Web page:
in a system cycle between two states: a CPU (Central Processing Unit) burst, in
which calculations are carried out, and an I/O (input/output) burst, in which
data is either sent to or received by the system. The Central Processing Unit (CPU)
attempts to maximise the efficiency and ‘fairness’ of a CPU, by allowing a
process to utilise the CPU, whilst another waits for an I/O. If this isn’t
addressed, CPU cycles are lost whilst the CPU waits for a single process’s I/O.
The role of the CPU scheduler is to find the subsequent process for an inactive
CPU, from a queue of immediately available processes. The order in which the processes
are handled depends on the algorithm implemented by the CPU scheduler.
are two types of algorithms applied: non-preemptive and preemptive. Nonpreemptive
algorithms must be applied applied when a new process is required, i.e. when
either a process is terminated, or when a process transitions from a running to
waiting state. However, when a process goes from either a running state to
ready state, or from waiting state to ready state, preemptive algorithms are
optimum. In order to ensure that preemptive algorithms can be implemented, it
must be ensured that the hardware can support time interrupts. Once the scheduling
algorithm has selected a process, the dispatcher hands control of the CPU to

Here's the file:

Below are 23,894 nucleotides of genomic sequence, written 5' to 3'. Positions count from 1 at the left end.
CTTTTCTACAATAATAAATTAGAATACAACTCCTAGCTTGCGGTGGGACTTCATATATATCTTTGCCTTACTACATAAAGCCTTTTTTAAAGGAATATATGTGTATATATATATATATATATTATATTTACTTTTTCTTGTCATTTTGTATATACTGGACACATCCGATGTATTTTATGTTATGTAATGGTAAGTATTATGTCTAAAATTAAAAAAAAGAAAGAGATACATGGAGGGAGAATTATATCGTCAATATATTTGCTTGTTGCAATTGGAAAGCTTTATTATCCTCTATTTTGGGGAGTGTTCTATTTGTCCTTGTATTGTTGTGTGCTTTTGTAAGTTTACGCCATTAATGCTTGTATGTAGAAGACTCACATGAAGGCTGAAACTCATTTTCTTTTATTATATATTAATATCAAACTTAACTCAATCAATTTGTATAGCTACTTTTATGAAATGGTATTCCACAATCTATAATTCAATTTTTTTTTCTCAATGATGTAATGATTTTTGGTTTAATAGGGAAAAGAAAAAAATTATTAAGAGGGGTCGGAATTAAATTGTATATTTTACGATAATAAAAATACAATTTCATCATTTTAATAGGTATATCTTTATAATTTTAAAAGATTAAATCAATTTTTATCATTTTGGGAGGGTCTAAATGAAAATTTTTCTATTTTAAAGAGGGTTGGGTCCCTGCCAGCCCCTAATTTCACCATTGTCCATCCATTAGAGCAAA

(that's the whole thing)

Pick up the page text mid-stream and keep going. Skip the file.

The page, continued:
it. This involves a context switch, a user mode switch and then a jump to the
correct location in the newly loaded program. The time taken for this to complete is called the dispatch
attempting to choosing the optimum algorithm to implement in CPU scheduling,
there is criteria to adhere by in order to make the best decision: CPU
utilisation should be maximised, in order not waste a single CPU cycle wherever
possible, and the ‘throughput’ (number of processes executed per unit time) should
also be maximised. However, the turnaround time, waiting time and response time
should all be minimised as much as possible. http://www.studytonight.com/operating-system/cpu-scheduling
the following evaluation of algorithms, a single CPU burst is assumed per
process. First-Come First Served (FCFS) is the most primitive form of
scheduling, involving a first-in, first-out basis for the queue order, and is a
non-preemptive algorithm. The benefits of using FCFS is that it is simple in
application and allows the process being executed to complete its CPU burst.
Therefore, there is no need to context switch and take CPU away from process preemptively.
However, as well as having long waiting times, FCFS can also slow the system
down in a process known as the convoy effect; preventing the CPU from being optimally
used as after the large process finished, the CPU goes through periods of high intensity
processing (with a minimal I/O) and vice versa 3.
Robin (RR) shares similarities with FCFS, however, the CPU bursts are given
limits called time quantum. If the process completes before the time quantum
limit runs out, the schedule continues in a first in, first out manner.
However, if the quantum timer limit expires, the time interrupt occurs and the process
is placed at the back of the queue (the algorithm is preempetive). This is
ideal for small tasks, as even if a large process is placed higher in the queue
than a short one, each get a ‘fair’ attempt. However, this proves problematic
with processes of equal time, where FCFS could have a lower throughput and the
overhead produced through ‘context switching’ reduces the CPU utilisation 3.
Scheduling (SJF) arranges the queue in ascending order of length of CPU burst